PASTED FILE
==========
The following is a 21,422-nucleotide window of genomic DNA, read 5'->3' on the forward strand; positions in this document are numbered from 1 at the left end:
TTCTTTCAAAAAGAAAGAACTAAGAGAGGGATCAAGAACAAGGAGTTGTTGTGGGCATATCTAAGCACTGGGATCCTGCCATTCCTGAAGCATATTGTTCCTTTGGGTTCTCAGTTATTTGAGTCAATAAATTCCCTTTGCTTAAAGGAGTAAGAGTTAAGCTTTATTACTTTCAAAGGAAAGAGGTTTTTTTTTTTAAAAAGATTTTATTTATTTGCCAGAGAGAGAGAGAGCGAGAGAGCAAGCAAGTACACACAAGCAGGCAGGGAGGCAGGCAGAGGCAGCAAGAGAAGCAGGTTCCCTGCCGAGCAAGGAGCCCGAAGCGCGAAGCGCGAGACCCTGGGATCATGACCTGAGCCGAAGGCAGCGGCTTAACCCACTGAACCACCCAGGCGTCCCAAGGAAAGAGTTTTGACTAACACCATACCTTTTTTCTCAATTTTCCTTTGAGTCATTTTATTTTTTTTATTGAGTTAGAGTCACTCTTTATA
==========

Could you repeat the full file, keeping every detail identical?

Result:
The following is a 21,422-nucleotide window of genomic DNA, read 5'->3' on the forward strand; positions in this document are numbered from 1 at the left end:
TTCTTTCAAAAAGAAAGAACTAAGAGAGGGATCAAGAACAAGGAGTTGTTGTGGGCATATCTAAGCACTGGGATCCTGCCATTCCTGAAGCATATTGTTCCTTTGGGTTCTCAGTTATTTGAGTCAATAAATTCCCTTTGCTTAAAGGAGTAAGAGTTAAGCTTTATTACTTTCAAAGGAAAGAGGTTTTTTTTTTTAAAAAGATTTTATTTATTTGCCAGAGAGAGAGAGAGCGAGAGAGCAAGCAAGTACACACAAGCAGGCAGGGAGGCAGGCAGAGGCAGCAAGAGAAGCAGGTTCCCTGCCGAGCAAGGAGCCCGAAGCGCGAAGCGCGAGACCCTGGGATCATGACCTGAGCCGAAGGCAGCGGCTTAACCCACTGAACCACCCAGGCGTCCCAAGGAAAGAGTTTTGACTAACACCATACCTTTTTTCTCAATTTTCCTTTGAGTCATTTTATTTTTTTTATTGAGTTAGAGTCACTCTTTATA